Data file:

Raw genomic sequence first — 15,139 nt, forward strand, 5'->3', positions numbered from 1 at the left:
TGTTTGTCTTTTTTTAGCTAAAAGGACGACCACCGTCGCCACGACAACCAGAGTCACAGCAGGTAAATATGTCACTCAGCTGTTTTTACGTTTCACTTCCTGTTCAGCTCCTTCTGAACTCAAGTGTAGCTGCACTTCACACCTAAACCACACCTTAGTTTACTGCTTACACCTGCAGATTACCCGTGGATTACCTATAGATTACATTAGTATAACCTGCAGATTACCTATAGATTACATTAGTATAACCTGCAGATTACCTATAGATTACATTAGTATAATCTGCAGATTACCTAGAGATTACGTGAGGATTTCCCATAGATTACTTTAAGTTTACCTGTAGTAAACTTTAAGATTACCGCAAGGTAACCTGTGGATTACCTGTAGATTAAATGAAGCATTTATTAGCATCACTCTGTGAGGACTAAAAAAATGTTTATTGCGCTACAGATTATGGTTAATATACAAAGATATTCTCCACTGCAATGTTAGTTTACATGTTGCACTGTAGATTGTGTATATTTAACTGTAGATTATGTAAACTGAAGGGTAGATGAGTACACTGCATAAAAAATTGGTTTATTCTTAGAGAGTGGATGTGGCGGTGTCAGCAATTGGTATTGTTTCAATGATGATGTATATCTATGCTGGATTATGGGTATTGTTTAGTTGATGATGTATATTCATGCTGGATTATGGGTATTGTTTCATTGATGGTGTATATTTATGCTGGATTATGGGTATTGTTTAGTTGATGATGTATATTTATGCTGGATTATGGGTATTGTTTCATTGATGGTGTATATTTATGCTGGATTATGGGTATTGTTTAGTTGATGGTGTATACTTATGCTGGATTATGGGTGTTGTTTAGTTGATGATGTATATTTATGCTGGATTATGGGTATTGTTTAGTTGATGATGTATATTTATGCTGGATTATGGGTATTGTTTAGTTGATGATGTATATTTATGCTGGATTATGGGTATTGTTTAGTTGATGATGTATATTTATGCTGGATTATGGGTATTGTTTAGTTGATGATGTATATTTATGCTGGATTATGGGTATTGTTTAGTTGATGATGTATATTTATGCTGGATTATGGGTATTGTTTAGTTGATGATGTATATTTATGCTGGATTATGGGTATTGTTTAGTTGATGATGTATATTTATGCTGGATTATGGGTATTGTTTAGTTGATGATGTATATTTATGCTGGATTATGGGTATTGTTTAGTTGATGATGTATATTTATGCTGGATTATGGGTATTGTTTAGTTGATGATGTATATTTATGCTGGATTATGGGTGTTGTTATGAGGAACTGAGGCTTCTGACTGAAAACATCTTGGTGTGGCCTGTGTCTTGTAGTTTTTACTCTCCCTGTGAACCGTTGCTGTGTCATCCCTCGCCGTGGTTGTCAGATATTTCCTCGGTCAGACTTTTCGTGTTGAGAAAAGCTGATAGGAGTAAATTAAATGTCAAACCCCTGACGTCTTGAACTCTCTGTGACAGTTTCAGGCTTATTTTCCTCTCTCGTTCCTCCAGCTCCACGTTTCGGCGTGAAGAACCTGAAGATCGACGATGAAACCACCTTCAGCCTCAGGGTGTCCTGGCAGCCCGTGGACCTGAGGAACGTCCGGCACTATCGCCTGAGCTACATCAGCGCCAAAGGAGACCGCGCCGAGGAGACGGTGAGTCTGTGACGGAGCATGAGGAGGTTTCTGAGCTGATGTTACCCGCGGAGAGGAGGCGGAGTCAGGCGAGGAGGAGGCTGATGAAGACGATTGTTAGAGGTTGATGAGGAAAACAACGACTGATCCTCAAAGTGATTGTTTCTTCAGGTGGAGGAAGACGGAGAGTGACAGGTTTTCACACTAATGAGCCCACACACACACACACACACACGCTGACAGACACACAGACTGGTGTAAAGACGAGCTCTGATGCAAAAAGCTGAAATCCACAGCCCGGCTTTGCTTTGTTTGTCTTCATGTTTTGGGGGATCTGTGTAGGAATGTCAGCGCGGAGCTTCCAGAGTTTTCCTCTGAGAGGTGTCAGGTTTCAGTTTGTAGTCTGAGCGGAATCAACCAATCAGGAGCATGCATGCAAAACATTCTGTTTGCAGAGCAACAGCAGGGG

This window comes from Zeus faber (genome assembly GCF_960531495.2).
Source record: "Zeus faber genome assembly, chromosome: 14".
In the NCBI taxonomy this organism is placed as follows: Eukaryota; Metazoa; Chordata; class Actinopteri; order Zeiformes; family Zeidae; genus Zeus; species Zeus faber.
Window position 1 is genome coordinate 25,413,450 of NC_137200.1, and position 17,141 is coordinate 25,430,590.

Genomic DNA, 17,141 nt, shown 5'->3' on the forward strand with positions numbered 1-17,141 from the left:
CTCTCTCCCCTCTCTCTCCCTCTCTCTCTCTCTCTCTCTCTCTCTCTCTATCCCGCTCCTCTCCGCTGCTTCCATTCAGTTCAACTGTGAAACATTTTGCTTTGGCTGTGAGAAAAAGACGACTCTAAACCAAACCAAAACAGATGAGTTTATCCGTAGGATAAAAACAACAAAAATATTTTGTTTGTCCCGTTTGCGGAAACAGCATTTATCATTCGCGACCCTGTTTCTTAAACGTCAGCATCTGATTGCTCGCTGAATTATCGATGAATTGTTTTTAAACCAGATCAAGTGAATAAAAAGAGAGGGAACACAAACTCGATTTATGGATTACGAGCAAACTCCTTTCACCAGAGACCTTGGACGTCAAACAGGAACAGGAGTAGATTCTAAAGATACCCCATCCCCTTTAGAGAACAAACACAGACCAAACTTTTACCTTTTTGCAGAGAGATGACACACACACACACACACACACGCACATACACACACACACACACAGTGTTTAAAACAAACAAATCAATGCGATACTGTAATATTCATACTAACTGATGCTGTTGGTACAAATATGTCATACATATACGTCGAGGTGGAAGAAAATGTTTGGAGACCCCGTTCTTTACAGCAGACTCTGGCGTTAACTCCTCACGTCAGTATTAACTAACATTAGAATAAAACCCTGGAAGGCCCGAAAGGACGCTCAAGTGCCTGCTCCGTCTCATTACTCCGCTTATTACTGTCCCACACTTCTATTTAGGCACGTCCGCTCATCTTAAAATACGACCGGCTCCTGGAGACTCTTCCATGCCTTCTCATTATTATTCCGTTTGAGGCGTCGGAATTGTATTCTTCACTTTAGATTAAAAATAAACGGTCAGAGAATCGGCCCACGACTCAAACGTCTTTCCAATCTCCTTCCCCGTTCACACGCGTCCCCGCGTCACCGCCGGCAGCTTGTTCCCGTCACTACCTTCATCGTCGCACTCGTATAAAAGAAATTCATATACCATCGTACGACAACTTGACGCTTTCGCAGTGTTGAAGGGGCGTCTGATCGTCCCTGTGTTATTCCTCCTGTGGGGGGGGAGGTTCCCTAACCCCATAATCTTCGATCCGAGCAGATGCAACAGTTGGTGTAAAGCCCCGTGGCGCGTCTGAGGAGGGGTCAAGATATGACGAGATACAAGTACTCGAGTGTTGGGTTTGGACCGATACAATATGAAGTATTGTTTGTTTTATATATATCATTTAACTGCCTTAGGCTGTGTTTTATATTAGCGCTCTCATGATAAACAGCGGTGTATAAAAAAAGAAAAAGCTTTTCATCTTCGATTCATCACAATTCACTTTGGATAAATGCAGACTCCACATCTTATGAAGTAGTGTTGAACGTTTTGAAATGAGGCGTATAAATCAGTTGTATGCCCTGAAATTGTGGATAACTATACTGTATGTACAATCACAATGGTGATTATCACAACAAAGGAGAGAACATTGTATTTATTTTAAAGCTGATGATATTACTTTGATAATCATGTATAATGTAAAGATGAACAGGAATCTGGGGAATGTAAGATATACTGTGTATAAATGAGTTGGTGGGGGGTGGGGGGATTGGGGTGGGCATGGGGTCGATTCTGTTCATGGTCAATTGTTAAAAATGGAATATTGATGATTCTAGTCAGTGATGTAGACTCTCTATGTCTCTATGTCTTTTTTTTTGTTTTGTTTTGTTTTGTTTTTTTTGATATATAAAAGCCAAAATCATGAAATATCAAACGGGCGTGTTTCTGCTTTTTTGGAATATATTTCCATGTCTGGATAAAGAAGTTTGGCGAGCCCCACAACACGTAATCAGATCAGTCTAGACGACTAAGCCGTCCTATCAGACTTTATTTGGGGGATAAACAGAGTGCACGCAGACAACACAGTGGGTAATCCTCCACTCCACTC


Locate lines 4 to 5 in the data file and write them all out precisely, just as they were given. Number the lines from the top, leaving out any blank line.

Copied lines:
Source record: "Zeus faber genome assembly, chromosome: 14".
In the NCBI taxonomy this organism is placed as follows: Eukaryota; Metazoa; Chordata; class Actinopteri; order Zeiformes; family Zeidae; genus Zeus; species Zeus faber.